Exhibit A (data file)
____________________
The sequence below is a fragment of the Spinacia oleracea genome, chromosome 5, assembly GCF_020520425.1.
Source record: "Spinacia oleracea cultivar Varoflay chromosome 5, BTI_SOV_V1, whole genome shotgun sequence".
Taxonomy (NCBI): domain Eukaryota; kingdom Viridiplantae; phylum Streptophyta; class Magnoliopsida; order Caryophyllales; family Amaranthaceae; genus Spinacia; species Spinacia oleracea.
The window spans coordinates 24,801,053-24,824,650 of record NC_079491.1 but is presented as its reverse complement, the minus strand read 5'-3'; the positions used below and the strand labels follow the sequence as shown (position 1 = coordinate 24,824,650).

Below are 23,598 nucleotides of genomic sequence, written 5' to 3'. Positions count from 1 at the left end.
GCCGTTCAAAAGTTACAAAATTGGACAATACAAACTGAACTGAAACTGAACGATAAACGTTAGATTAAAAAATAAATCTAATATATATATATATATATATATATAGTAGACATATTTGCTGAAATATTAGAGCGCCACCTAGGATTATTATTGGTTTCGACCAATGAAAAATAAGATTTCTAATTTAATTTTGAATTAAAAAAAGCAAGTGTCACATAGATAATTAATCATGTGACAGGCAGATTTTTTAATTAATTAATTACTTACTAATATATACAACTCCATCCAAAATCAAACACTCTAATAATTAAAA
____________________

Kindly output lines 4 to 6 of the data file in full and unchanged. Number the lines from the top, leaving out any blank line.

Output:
The window spans coordinates 24,801,053-24,824,650 of record NC_079491.1 but is presented as its reverse complement, the minus strand read 5'-3'; the positions used below and the strand labels follow the sequence as shown (position 1 = coordinate 24,824,650).

Below are 23,598 nucleotides of genomic sequence, written 5' to 3'. Positions count from 1 at the left end.
GCCGTTCAAAAGTTACAAAATTGGACAATACAAACTGAACTGAAACTGAACGATAAACGTTAGATTAAAAAATAAATCTAATATATATATATATATATATATATAGTAGACATATTTGCTGAAATATTAGAGCGCCACCTAGGATTATTATTGGTTTCGACCAATGAAAAATAAGATTTCTAATTTAATTTTGAATTAAAAAAAGCAAGTGTCACATAGATAATTAATCATGTGACAGGCAGATTTTTTAATTAATTAATTACTTACTAATATATACAACTCCATCCAAAATCAAACACTCTAATAATTAAAA